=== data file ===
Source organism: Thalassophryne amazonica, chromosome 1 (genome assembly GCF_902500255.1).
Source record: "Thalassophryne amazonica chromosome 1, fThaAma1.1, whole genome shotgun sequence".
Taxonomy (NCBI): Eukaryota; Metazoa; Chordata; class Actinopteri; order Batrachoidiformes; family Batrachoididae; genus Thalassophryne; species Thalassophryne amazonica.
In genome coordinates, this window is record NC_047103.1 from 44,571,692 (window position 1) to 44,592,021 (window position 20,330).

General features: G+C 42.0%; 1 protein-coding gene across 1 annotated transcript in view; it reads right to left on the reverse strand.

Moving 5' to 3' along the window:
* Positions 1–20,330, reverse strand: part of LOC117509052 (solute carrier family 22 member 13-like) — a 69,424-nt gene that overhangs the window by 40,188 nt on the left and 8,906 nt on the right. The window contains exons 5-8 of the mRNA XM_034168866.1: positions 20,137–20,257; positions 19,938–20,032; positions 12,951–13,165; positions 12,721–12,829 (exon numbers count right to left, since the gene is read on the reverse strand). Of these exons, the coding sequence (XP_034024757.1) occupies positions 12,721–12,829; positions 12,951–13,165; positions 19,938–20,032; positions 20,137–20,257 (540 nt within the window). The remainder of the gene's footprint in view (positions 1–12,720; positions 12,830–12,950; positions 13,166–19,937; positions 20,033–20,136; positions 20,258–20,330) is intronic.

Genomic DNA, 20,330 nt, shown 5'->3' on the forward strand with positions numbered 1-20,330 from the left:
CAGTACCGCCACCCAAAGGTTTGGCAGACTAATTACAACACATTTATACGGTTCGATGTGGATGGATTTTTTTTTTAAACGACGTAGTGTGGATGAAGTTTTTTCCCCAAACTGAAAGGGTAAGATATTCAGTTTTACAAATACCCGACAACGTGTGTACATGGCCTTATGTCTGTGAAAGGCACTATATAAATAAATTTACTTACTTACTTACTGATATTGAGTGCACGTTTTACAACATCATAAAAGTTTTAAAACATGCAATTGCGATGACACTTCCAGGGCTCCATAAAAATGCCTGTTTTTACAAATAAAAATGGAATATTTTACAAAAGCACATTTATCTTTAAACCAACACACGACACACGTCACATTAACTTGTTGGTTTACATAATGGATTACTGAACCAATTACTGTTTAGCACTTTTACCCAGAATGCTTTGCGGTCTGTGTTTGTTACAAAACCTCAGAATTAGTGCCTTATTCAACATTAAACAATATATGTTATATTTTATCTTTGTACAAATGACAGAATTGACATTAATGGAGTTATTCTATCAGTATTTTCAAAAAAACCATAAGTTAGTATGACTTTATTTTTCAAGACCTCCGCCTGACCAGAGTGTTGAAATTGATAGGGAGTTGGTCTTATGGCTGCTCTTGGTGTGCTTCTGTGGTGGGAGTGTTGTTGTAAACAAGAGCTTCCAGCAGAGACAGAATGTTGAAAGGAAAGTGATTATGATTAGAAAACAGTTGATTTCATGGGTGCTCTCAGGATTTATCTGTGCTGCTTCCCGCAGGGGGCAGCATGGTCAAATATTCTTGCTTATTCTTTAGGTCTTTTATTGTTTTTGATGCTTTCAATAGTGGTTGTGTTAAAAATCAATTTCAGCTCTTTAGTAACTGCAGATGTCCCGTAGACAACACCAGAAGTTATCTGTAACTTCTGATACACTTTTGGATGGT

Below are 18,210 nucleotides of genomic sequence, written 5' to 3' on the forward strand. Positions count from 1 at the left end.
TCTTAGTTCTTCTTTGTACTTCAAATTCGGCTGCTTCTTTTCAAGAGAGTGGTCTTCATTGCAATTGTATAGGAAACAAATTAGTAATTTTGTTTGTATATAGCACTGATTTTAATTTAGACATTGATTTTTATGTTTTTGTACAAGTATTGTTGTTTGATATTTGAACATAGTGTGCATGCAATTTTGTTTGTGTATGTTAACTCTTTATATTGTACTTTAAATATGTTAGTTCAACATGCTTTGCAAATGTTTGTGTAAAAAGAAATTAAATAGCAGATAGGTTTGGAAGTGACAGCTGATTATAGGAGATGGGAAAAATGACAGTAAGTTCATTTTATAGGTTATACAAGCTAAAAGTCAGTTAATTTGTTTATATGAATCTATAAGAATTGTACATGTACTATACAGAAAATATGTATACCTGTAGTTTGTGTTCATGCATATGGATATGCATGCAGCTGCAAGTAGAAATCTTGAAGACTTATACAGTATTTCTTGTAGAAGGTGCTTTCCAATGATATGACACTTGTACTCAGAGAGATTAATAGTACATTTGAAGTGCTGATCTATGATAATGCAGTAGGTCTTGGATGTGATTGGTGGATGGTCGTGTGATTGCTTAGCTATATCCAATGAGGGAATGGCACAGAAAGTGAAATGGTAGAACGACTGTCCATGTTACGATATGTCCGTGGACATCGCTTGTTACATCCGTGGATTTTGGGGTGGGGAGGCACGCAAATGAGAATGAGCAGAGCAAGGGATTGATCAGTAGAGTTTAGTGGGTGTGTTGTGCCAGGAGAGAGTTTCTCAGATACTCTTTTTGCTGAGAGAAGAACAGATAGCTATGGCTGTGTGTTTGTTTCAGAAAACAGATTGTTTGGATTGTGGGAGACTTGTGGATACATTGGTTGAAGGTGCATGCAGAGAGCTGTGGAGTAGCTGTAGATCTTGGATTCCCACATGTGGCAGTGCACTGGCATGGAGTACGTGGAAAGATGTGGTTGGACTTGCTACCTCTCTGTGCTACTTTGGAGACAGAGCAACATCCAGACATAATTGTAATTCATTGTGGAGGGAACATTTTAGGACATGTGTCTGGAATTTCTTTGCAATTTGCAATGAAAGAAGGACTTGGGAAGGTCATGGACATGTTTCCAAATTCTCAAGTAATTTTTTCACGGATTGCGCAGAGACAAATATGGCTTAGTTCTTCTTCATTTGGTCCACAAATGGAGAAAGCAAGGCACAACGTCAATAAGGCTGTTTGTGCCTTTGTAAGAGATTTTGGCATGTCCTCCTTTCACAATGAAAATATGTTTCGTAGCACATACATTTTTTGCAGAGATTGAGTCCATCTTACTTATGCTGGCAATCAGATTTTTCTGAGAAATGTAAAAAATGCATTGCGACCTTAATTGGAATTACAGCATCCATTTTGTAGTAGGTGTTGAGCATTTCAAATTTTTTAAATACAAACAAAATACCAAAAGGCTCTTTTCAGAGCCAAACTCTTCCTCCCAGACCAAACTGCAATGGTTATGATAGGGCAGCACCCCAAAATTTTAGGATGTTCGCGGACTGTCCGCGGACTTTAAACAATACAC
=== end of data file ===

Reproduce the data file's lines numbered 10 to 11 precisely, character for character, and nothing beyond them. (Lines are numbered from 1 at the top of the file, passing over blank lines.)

Below are 18,210 nucleotides of genomic sequence, written 5' to 3' on the forward strand. Positions count from 1 at the left end.
TCTTAGTTCTTCTTTGTACTTCAAATTCGGCTGCTTCTTTTCAAGAGAGTGGTCTTCATTGCAATTGTATAGGAAACAAATTAGTAATTTTGTTTGTATATAGCACTGATTTTAATTTAGACATTGATTTTTATGTTTTTGTACAAGTATTGTTGTTTGATATTTGAACATAGTGTGCATGCAATTTTGTTTGTGTATGTTAACTCTTTATATTGTACTTTAAATATGTTAGTTCAACATGCTTTGCAAATGTTTGTGTAAAAAGAAATTAAATAGCAGATAGGTTTGGAAGTGACAGCTGATTATAGGAGATGGGAAAAATGACAGTAAGTTCATTTTATAGGTTATACAAGCTAAAAGTCAGTTAATTTGTTTATATGAATCTATAAGAATTGTACATGTACTATACAGAAAATATGTATACCTGTAGTTTGTGTTCATGCATATGGATATGCATGCAGCTGCAAGTAGAAATCTTGAAGACTTATACAGTATTTCTTGTAGAAGGTGCTTTCCAATGATATGACACTTGTACTCAGAGAGATTAATAGTACATTTGAAGTGCTGATCTATGATAATGCAGTAGGTCTTGGATGTGATTGGTGGATGGTCGTGTGATTGCTTAGCTATATCCAATGAGGGAATGGCACAGAAAGTGAAATGGTAGAACGACTGTCCATGTTACGATATGTCCGTGGACATCGCTTGTTACATCCGTGGATTTTGGGGTGGGGAGGCACGCAAATGAGAATGAGCAGAGCAAGGGATTGATCAGTAGAGTTTAGTGGGTGTGTTGTGCCAGGAGAGAGTTTCTCAGATACTCTTTTTGCTGAGAGAAGAACAGATAGCTATGGCTGTGTGTTTGTTTCAGAAAACAGATTGTTTGGATTGTGGGAGACTTGTGGATACATTGGTTGAAGGTGCATGCAGAGAGCTGTGGAGTAGCTGTAGATCTTGGATTCCCACATGTGGCAGTGCACTGGCATGGAGTACGTGGAAAGATGTGGTTGGACTTGCTACCTCTCTGTGCTACTTTGGAGACAGAGCAACATCCAGACATAATTGTAATTCATTGTGGAGGGAACATTTTAGGACATGTGTCTGGAATTTCTTTGCAATTTGCAATGAAAGAAGGACTTGGGAAGGTCATGGACATGTTTCCAAATTCTCAAGTAATTTTTTCACGGATTGCGCAGAGACAAATATGGCTTAGTTCTTCTTCATTTGGTCCACAAATGGAGAAAGCAAGGCACAACGTCAATAAGGCTGTTTGTGCCTTTGTAAGAGATTTTGGCATGTCCTCCTTTCACAATGAAAATATGTTTCGTAGCACATACATTTTTTGCAGAGATTGAGTCCATCTTACTTATGCTGGCAATCAGATTTTTCTGAGAAATGTAAAAAATGCATTGCGACCTTAATTGGAATTACAGCATCCATTTTGTAGTAGGTGTTGAGCATTTCAAATTTTTTAAATACAAACAAAATACCAAAAGGCTCTTTTCAGAGCCAAACTCTTCCTCCCAGACCAAACTGCAATGGTTATGATAGGGCAGCACCCCAAAATTTTAGGATGTTCGCGGACTGTCCGCGGACTTTAAACAATACAC